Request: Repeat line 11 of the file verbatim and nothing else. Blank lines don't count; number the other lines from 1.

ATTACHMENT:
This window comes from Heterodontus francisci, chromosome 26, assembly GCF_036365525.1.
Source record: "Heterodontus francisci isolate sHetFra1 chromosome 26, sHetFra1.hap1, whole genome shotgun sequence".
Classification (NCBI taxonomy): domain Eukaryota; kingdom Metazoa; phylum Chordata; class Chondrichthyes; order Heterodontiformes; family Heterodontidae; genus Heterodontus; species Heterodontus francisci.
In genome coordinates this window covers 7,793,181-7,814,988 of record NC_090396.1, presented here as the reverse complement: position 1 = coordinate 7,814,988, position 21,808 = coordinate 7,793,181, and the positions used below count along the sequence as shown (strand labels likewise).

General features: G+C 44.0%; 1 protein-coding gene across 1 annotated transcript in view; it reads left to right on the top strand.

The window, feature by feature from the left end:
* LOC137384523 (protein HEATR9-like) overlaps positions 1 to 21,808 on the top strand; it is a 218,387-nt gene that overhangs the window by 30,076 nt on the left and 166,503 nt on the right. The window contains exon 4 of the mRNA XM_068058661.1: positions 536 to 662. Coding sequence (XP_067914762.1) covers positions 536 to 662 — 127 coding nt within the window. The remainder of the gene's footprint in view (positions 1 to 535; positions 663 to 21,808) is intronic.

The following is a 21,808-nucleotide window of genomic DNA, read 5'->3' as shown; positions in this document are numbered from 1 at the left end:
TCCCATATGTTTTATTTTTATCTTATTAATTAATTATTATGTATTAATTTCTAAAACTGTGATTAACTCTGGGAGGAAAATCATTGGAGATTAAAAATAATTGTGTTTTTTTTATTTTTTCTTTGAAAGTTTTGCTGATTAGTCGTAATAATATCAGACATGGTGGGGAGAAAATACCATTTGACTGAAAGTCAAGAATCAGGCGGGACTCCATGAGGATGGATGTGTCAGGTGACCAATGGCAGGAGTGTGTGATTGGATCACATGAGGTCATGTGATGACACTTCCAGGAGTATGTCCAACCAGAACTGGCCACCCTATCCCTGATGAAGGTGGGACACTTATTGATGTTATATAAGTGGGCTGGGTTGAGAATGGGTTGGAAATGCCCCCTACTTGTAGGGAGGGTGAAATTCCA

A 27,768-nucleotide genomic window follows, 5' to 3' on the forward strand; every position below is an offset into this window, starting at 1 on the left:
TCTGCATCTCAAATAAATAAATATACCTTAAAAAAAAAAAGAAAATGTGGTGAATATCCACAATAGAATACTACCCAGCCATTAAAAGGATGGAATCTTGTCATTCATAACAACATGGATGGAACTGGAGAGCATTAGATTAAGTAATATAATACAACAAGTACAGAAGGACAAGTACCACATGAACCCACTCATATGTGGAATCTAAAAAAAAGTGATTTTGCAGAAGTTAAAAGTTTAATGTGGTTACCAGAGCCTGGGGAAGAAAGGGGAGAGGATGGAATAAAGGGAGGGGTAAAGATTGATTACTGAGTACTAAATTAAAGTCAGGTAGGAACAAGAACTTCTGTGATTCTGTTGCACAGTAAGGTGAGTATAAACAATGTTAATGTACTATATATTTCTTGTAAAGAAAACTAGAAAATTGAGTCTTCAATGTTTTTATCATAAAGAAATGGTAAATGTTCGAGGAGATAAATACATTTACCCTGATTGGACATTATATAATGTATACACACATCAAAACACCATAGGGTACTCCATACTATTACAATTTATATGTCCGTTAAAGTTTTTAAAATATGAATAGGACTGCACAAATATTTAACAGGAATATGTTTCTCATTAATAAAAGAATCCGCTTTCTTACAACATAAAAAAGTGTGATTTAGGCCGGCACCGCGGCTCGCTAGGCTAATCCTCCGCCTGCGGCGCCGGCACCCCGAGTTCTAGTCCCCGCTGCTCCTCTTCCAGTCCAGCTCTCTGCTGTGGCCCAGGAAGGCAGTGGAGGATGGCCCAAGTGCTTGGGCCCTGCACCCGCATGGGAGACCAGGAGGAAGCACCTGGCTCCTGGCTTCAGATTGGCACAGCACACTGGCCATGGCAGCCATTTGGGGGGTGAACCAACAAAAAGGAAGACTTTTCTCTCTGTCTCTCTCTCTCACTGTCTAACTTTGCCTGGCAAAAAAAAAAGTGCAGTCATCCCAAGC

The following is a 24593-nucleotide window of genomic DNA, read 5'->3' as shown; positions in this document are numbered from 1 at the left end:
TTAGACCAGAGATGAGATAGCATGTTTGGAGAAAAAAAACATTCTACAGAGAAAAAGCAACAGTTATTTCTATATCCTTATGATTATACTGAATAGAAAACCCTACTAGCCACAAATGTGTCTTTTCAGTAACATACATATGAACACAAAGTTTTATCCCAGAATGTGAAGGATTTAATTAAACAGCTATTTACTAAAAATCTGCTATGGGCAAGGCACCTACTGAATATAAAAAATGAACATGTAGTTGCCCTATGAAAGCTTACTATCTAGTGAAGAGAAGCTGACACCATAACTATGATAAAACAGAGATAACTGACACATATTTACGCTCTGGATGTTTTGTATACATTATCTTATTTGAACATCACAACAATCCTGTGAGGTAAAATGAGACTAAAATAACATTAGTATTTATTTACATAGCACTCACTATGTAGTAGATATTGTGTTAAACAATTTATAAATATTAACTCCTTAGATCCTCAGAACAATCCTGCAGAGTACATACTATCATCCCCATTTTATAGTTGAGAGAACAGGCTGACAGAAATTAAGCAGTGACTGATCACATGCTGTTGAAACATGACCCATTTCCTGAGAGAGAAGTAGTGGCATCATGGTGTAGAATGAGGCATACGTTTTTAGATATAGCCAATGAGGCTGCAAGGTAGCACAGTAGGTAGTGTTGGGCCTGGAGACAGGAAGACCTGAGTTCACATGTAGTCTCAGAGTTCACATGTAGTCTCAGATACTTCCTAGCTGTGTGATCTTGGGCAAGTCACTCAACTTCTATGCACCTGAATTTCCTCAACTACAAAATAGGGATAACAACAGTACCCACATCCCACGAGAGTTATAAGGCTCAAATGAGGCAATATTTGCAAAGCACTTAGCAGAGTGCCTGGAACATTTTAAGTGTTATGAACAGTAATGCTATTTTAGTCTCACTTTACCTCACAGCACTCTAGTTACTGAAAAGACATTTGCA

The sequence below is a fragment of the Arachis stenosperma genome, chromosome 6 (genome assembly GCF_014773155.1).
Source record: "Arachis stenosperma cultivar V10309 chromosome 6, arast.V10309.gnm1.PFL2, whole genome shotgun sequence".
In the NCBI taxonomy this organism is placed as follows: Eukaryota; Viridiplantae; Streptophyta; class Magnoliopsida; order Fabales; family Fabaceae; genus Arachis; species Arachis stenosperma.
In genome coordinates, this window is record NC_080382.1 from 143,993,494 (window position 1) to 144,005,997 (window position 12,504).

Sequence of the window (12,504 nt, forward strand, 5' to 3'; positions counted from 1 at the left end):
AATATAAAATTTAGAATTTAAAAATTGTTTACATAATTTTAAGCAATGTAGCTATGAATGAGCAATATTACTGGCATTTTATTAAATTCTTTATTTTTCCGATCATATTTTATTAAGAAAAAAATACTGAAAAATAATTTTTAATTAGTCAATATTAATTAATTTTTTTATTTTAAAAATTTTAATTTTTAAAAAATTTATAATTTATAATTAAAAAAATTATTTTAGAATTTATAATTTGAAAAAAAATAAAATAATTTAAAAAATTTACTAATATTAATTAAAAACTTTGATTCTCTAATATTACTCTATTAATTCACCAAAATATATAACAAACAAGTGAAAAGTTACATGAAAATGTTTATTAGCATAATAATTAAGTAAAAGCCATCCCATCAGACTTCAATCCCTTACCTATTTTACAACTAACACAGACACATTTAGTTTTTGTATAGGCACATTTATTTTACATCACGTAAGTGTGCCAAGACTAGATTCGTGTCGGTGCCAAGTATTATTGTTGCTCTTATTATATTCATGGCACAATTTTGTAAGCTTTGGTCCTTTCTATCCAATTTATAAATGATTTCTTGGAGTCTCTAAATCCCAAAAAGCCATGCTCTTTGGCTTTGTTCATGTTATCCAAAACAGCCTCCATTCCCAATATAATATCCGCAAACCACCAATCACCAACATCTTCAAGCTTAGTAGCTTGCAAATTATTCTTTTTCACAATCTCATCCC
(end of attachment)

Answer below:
TCTGCATCTCAAATAAATAAATATACCTTAAAAAAAAAAAGAAAATGTGGTGAATATCCACAATAGAATACTACCCAGCCATTAAAAGGATGGAATCTTGTCATTCATAACAACATGGATGGAACTGGAGAGCATTAGATTAAGTAATATAATACAACAAGTACAGAAGGACAAGTACCACATGAACCCACTCATATGTGGAATCTAAAAAAAAGTGATTTTGCAGAAGTTAAAAGTTTAATGTGGTTACCAGAGCCTGGGGAAGAAAGGGGAGAGGATGGAATAAAGGGAGGGGTAAAGATTGATTACTGAGTACTAAATTAAAGTCAGGTAGGAACAAGAACTTCTGTGATTCTGTTGCACAGTAAGGTGAGTATAAACAATGTTAATGTACTATATATTTCTTGTAAAGAAAACTAGAAAATTGAGTCTTCAATGTTTTTATCATAAAGAAATGGTAAATGTTCGAGGAGATAAATACATTTACCCTGATTGGACATTATATAATGTATACACACATCAAAACACCATAGGGTACTCCATACTATTACAATTTATATGTCCGTTAAAGTTTTTAAAATATGAATAGGACTGCACAAATATTTAACAGGAATATGTTTCTCATTAATAAAAGAATCCGCTTTCTTACAACATAAAAAAGTGTGATTTAGGCCGGCACCGCGGCTCGCTAGGCTAATCCTCCGCCTGCGGCGCCGGCACCCCGAGTTCTAGTCCCCGCTGCTCCTCTTCCAGTCCAGCTCTCTGCTGTGGCCCAGGAAGGCAGTGGAGGATGGCCCAAGTGCTTGGGCCCTGCACCCGCATGGGAGACCAGGAGGAAGCACCTGGCTCCTGGCTTCAGATTGGCACAGCACACTGGCCATGGCAGCCATTTGGGGGGTGAACCAACAAAAAGGAAGACTTTTCTCTCTGTCTCTCTCTCTCACTGTCTAACTTTGCCTGGCAAAAAAAAAAGTGCAGTCATCCCAAGC